Most of the kids are back in school now. My daughter has been back to school for almost a month. She’s in first grade now and a pro at the whole school thing (or so she thinks). All summer long she waited anxiously to find out who her first grade teacher would be. She really wanted one particular teacher, and when I asked why, she said it was because that teacher is nice and pretty. It doesn’t take a lot to impress elementary kids.
My daughter didn’t get that teacher, but she was happy with the one she got because her teacher has long hair. She’s also nice and pretty, but the long hair clinched it. I don’t remember ever caring about my teachers’ hair or if they were pretty or not. In 7th grade I did have a male teacher who was good looking. His name was Coach Mali, and I think his looks were more distracting than helpful.
Every kid wants a nice teacher, though. My favorite teacher was also one of the nicest. Her name was Mrs. Fannett, and she taught eleventh grade English. The class was not easy. Mrs. Fannett was not easy. We had to learn about infinitives and gerunds (something I never understood until I taught 10th grade English myself!) and read books like The Scarlet Letter and Faulkner’s The Bear. Now I love a lot of classic literature. I adore Shakespeare and Dickens, and I like Twain too. I did not, and never will, love Hawthorne and Faulkner. I respect those authors and their talent, but they’re just downers. Oh, and don’t even get me started on Hemingway.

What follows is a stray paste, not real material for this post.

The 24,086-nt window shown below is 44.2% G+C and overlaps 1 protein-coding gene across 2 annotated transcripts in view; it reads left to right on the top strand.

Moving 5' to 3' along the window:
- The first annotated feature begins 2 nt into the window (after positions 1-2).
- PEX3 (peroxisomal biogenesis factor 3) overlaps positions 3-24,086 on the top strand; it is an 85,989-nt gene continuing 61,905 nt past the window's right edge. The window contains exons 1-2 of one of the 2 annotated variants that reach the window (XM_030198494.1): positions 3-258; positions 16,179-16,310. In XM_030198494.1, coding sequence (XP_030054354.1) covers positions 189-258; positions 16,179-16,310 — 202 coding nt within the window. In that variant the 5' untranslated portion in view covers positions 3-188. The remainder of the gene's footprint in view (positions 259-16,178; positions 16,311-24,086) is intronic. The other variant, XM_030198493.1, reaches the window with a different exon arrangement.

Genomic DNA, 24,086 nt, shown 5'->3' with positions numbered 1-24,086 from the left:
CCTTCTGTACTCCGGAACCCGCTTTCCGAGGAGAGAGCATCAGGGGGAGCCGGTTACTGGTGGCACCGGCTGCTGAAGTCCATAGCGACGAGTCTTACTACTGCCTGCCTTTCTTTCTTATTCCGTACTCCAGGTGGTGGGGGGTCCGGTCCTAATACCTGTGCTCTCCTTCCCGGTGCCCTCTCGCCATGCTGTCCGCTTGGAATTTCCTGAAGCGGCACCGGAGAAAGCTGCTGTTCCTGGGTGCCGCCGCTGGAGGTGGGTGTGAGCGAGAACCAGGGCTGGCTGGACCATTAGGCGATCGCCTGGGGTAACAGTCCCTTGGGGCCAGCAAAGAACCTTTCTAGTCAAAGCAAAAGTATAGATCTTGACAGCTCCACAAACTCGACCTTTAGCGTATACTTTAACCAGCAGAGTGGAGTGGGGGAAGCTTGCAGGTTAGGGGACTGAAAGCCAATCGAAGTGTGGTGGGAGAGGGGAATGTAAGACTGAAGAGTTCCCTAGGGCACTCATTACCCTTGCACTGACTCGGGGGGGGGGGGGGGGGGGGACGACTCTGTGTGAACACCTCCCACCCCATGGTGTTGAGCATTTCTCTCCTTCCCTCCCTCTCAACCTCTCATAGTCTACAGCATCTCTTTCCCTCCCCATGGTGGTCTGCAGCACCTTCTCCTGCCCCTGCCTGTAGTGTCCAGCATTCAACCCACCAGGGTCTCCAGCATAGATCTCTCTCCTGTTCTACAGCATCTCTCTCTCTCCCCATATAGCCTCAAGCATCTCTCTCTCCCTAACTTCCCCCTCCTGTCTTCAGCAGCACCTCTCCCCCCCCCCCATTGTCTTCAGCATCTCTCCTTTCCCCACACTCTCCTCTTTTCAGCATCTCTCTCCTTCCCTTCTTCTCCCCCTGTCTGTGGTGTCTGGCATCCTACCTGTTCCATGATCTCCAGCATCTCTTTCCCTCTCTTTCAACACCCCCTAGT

But somehow Mrs. Fannett made those books accessible. Somehow she got me to read them and, if not enjoy them, understand them. She pushed me to be a better writer. She pushed me to find a better word, a more descriptive phrase, a more complex sentence. Writing was always one of my best subjects. I could get an A with very little effort. Mrs. Fannett made me want the A+.